DVI Connector Pinout
With the capability to deliver crisp images to high definition televisions (HDTVs) and flat-panel computer monitors, DVI cables are a widely used medium for digital video transmission. DVI, which stands for digital video interface, utilizes either a single or dual link to transmit non-compressed data to a display’s individual pixels.
In DVI cables, video signals are transmitted via twisted-pair copper wire, and protected from degradation by an encoding technology known as TMDS, or transmission minimized differential signaling. TMDS works by sending two versions of each signal down a twisted pair; while one wire carries the signal in standard format, the signal’s inverse travels through the other. Once both “halves” of the video signal reach their destination, they’re measured against each other, and any loss that may have occurred is compensated for.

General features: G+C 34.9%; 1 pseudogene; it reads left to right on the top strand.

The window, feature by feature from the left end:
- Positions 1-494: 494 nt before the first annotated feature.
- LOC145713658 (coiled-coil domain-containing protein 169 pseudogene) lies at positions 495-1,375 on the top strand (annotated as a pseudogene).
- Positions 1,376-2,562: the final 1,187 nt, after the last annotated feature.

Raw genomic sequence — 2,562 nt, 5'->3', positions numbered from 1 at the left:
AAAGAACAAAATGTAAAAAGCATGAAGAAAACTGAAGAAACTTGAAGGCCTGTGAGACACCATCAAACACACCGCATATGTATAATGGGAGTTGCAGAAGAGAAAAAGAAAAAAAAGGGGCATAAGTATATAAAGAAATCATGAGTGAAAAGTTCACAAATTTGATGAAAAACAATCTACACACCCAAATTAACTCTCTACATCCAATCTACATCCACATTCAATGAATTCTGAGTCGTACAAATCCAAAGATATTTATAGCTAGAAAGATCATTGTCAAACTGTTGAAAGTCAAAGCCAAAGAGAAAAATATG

DVI connectors come in three basic styles: DVI-A (analog), DVI-D (digital), and DVI-I (integrated analog and digital signals). In addition, DVI-D and DVI-I cables are available with either single or dual link capability; dual-link connectors contain an extra set of pins. But regardless of which style they are, all DVI connectors are designed so that they can’t be incorrectly plugged in, and feature two built-in screws that provide each connection with extra support and stability.
Below, we’ve provided a quick-reference pinout chart that shows which DVI connector pins correspond to which signals.
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